In the hours before Hurricane Sandy turned northward to bash New Jersey and flood Lower Manhattan, there was fear it might drive a virtual tsunami up the Potomac to bury parts of the capital under water.
The threat to low-lying cities has spiked in an era when massive weather disruptions fueled by global warming result in the sort of unprecedented flooding that for days shut down much of New York’s subway system, halted the stock market and paralyzed the heart of the nation’s premier financial district .
The Rockefeller Foundation is to announce Friday its backing for a proposal to use an innovative financing strategy to help eight cities create defense systems against storm waters and the rising sea.
“We are seeing increasingly what used to be once-in-a-century storms or tornadoes or typhoons,” said Judith Rodin, the foundation’s president. “It’s the harbinger of an escalating series of these events that really will tax the systems and the infrastructures of all cities.”
The foundation’s financial plan, which will begin with a competition among cities until the list of applicants is pared to eight, may create a model of greater importance than simply dealing with future flooding.
If successful, it could show how to fit together the puzzle pieces of a larger conundrum. Austerity has stymied public funding for most big-ticket initiatives. The chatter on Capitol Hill runs thick with the promise of public-private partnerships, and conventional wisdom holds that corporations are sitting on the sidelines with billions of dollars to invest.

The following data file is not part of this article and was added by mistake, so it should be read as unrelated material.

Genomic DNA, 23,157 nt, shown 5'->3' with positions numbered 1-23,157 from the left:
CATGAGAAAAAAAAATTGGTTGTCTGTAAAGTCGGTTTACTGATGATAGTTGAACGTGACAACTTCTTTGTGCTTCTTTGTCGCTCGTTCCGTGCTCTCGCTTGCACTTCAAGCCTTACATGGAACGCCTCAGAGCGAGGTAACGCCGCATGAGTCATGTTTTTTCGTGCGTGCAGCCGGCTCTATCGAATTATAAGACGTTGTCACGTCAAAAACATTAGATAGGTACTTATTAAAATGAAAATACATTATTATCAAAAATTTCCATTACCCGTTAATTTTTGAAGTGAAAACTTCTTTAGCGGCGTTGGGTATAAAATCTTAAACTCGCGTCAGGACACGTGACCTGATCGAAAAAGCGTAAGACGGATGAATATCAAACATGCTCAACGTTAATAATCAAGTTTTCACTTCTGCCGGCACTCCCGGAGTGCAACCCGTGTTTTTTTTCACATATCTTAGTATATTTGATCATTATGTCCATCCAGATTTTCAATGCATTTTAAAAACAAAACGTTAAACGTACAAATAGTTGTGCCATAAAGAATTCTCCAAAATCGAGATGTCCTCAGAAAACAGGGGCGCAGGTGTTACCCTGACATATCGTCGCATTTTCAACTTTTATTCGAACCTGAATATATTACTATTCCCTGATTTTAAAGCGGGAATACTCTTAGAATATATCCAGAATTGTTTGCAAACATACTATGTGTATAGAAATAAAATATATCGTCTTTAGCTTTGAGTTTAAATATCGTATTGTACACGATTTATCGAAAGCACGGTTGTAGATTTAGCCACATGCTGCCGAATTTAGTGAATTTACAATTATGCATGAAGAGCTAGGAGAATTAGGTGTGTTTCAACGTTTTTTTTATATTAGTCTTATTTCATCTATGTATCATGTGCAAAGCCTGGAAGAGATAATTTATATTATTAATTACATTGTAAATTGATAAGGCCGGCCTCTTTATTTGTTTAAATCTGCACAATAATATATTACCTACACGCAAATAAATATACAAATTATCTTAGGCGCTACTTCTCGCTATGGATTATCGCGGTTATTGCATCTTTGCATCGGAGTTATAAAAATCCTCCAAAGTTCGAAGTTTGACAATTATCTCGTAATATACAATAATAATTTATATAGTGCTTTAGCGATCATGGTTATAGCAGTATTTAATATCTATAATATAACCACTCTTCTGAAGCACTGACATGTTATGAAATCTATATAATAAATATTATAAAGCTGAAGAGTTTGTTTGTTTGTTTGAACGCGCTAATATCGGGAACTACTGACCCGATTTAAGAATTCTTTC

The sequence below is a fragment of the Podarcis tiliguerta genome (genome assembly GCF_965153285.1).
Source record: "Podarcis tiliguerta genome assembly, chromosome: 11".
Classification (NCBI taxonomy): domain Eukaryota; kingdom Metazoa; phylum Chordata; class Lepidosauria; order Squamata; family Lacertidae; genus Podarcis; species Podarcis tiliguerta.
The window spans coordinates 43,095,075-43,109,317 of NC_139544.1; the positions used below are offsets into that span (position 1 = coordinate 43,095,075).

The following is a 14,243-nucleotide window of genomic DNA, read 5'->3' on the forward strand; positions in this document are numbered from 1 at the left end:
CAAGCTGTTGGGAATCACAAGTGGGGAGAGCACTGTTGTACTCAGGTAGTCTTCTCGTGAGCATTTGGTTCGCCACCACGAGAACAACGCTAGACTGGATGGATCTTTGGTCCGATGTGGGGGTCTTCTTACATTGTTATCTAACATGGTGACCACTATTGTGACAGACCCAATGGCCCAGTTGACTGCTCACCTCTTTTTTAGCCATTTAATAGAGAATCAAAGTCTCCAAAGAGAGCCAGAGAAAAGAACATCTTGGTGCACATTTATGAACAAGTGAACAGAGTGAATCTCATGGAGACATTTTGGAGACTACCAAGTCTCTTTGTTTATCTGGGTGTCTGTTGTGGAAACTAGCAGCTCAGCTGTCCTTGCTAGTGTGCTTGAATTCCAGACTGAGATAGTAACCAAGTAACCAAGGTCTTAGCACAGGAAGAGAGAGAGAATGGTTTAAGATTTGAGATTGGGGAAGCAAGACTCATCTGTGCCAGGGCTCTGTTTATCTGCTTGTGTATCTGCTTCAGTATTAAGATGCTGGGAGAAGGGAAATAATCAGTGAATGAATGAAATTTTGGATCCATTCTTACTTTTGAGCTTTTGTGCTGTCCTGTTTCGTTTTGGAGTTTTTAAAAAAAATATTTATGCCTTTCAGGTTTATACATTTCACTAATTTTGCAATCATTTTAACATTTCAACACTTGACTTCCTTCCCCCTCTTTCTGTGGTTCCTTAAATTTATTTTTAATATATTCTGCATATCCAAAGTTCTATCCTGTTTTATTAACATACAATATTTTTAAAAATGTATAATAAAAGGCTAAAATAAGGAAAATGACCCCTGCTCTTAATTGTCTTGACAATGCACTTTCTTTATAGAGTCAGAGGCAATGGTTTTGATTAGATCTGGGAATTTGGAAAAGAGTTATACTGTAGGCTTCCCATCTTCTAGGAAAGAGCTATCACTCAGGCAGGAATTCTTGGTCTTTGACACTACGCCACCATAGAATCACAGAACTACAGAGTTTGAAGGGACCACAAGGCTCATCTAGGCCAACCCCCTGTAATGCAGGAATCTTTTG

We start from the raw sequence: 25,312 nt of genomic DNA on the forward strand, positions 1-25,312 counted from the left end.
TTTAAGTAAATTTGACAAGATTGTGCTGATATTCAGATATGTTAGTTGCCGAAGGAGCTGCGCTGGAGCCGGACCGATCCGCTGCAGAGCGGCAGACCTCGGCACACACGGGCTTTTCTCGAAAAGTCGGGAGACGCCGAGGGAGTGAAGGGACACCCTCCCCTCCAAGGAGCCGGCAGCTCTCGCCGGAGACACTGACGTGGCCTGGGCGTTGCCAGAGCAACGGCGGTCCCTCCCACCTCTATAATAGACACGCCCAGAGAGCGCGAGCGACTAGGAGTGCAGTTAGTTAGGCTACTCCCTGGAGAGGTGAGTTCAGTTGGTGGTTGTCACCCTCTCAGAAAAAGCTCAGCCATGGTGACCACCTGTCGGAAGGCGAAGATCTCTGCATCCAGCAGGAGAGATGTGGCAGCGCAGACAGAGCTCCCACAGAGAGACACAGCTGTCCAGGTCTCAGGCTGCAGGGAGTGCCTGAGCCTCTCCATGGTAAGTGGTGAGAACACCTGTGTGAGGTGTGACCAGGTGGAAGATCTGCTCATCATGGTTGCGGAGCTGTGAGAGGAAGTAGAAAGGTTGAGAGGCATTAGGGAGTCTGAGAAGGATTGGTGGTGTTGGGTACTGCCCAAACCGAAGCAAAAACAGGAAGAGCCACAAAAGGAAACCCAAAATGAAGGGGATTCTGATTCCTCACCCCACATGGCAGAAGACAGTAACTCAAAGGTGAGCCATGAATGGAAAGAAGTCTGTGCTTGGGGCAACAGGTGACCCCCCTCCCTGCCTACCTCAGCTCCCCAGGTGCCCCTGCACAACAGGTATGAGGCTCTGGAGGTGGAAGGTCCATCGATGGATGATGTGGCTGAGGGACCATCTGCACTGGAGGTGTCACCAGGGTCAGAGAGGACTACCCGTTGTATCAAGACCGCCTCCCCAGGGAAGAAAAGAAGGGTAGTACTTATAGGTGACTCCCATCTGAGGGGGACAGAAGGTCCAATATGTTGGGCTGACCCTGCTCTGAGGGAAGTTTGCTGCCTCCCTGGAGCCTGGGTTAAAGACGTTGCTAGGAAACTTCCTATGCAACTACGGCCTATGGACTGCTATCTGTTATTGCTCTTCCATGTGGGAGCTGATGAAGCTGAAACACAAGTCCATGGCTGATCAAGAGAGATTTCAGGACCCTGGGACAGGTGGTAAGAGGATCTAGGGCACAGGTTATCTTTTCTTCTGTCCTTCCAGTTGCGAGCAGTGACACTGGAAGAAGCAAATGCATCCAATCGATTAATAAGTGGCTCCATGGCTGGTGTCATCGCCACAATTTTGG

But corporations are not charities and must show shareholders a return on investments. Projects like storm water containment are on a long list of public needs that provide no obvious profit for private investors. Unlike road-building or power-generating projects, there is no way to collect tolls or tap electrical ratepayers to turn a profit if, for example, someone builds a flood gate on the Potomac.
So, the Rockefeller Foundation has come up with a innovative, though not unique, plan to bundle projects into a package attractive to private investors.
Boiled down to what may be its simplest example: an investor such as Verizon or Pepco might be enticed to help finance a storm water defense project by the opportunity to install miles of underground cable while the streets were dug up for the water project.
“To make these critical infrastructure projects a reality across the country, we need to explore every option, such as infrastructure banks and public-private partnerships,” said Philadelphia Mayor Michael Nutter. “Mayors are painfully aware of the funding limitations for critical infrastructure needs.”
In addition to $3 million to prime the pump, the Rockefeller Foundation plans to provide cities with expertise it gained through projects in India, Indonesia, Vietnam and Thailand.
“We’ve been working on those cities that are either on river deltas or the most fragile ecologies, a lot of them having exactly the same terrain as many of our most vulnerable cities in the United States,” Rodin said. “We want to help cities in the U.S. gain from that knowledge and develop their own plans. We want to help cities find ways to adapt and plan for the unexpected, to build resilient systems that have better ability to rebound, and rebound quickly, from catastrophe.” The foundation’s $100 million investment in the four Asian countries hardly would make a dent in the need to protect U.S. cities against catastrophic storms, or do much to address larger infrastructure needs.
“We recognize that there just aren’t enough dollars in government or in philanthropy to solve all these problems,” Rodin said. “So, how do you bring in the private sector?”
The answer, she said, is creating package deals for investors that achieve civic goals while turning a profit for the financiers.
“This is designed, if this succeeds, to attract private investors to move beyond pilots or demonstration [projects] to large-scale system financing,” she said. “That’ll create a template for other cities to use as well.”